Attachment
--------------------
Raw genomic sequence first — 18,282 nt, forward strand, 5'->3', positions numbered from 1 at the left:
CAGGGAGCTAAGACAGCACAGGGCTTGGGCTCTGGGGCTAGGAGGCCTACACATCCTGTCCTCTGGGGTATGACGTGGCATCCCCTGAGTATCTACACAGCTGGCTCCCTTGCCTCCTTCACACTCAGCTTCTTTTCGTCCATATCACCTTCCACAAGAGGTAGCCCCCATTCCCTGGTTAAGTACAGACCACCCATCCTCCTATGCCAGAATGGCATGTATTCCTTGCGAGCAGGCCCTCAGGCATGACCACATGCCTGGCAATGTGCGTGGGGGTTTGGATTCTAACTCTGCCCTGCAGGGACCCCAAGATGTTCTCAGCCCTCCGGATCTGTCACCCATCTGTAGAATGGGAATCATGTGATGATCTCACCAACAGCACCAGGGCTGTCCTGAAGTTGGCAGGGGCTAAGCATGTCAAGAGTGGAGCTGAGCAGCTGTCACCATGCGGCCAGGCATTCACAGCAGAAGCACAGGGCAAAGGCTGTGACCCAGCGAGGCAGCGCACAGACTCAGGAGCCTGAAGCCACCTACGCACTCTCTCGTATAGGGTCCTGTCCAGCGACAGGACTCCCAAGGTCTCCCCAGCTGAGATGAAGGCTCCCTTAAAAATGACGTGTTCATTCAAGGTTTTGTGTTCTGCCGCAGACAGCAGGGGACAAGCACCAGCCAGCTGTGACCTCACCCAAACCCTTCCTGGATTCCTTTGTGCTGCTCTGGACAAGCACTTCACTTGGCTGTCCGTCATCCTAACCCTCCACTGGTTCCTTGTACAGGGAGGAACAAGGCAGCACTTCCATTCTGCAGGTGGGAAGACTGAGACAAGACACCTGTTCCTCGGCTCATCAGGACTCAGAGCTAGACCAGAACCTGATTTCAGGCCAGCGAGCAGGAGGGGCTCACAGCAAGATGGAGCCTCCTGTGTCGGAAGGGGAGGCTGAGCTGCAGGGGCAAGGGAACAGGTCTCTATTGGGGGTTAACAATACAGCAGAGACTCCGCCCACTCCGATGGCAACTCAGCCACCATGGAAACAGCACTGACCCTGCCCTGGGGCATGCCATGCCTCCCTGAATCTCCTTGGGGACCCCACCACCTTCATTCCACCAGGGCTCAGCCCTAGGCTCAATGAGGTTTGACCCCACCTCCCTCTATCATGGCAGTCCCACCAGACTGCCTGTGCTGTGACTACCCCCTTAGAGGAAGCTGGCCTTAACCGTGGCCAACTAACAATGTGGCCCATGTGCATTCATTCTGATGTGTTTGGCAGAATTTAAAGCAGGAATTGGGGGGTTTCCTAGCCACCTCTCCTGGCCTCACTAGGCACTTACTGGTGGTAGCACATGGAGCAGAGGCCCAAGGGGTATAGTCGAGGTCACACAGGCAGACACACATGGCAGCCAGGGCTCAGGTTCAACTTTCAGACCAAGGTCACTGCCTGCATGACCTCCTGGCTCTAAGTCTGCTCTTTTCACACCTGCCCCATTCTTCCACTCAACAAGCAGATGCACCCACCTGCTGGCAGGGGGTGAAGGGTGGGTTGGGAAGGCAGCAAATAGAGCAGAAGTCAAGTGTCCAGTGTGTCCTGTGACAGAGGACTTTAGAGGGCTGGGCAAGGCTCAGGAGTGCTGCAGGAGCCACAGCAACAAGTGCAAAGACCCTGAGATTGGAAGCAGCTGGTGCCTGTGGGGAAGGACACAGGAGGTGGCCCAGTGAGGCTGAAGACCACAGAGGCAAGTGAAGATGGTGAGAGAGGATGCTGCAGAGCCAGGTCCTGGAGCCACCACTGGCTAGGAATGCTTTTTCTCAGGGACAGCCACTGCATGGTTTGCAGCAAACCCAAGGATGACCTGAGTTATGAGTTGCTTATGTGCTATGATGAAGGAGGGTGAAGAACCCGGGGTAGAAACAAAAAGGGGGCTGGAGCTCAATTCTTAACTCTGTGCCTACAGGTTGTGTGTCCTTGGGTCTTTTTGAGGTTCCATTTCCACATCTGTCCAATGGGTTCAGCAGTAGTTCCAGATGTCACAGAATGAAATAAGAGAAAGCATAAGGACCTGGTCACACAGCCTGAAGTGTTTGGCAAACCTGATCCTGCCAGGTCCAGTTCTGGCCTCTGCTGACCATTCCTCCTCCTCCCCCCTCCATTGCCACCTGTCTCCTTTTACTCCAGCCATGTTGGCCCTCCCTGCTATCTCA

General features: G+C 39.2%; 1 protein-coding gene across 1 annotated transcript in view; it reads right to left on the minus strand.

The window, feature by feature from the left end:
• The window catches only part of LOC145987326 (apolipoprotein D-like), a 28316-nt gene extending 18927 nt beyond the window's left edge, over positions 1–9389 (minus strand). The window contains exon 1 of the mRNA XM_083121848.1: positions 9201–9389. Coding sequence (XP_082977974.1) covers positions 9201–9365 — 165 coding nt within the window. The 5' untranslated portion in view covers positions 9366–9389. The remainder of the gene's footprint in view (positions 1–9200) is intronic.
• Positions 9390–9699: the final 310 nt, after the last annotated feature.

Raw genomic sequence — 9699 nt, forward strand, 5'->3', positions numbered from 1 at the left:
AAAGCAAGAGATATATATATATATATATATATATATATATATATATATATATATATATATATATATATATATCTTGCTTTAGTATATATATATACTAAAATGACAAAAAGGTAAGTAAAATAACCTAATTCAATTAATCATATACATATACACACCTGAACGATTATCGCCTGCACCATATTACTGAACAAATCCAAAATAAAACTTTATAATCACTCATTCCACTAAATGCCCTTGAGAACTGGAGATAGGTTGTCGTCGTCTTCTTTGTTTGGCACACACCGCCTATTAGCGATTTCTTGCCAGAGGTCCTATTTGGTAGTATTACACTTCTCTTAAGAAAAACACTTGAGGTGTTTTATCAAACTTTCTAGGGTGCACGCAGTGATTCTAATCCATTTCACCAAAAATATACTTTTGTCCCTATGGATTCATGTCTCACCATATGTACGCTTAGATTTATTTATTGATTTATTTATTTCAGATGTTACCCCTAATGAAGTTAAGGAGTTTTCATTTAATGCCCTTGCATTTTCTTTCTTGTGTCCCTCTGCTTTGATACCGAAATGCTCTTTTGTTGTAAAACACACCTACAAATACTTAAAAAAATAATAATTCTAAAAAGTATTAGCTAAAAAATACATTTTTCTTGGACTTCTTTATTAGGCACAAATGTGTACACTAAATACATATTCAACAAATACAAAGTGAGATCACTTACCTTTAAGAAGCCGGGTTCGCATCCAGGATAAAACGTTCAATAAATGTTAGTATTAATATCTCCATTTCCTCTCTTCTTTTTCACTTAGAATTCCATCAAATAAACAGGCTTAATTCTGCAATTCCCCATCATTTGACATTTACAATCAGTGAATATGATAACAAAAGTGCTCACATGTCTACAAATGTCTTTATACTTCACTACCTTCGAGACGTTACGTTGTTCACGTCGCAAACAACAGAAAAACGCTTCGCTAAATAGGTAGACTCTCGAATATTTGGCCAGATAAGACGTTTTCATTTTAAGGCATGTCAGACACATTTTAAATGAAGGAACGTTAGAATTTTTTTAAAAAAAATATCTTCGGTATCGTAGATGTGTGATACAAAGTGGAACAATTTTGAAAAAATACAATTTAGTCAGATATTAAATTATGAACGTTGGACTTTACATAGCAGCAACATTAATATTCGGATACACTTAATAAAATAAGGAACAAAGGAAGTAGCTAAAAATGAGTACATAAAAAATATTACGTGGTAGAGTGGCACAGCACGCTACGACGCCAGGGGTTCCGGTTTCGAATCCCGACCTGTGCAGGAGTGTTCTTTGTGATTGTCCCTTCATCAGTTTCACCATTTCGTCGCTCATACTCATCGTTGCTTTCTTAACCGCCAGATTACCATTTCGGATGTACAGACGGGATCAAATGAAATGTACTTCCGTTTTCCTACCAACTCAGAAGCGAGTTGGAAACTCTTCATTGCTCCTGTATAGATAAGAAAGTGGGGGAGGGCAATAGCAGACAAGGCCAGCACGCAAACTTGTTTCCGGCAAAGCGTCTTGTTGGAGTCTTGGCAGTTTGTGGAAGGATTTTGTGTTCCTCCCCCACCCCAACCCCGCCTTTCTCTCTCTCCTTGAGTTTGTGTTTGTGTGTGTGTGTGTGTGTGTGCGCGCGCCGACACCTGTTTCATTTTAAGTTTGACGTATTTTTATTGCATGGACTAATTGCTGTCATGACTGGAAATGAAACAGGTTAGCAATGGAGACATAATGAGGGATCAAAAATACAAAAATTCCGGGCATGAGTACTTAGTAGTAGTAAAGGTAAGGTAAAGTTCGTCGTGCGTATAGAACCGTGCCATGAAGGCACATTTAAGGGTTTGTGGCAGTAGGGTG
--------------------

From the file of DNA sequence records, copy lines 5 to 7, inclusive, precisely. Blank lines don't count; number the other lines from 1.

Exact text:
• The window catches only part of LOC145987326 (apolipoprotein D-like), a 28316-nt gene extending 18927 nt beyond the window's left edge, over positions 1–9389 (minus strand). The window contains exon 1 of the mRNA XM_083121848.1: positions 9201–9389. Coding sequence (XP_082977974.1) covers positions 9201–9365 — 165 coding nt within the window. The 5' untranslated portion in view covers positions 9366–9389. The remainder of the gene's footprint in view (positions 1–9200) is intronic.
• Positions 9390–9699: the final 310 nt, after the last annotated feature.

Raw genomic sequence — 9699 nt, forward strand, 5'->3', positions numbered from 1 at the left: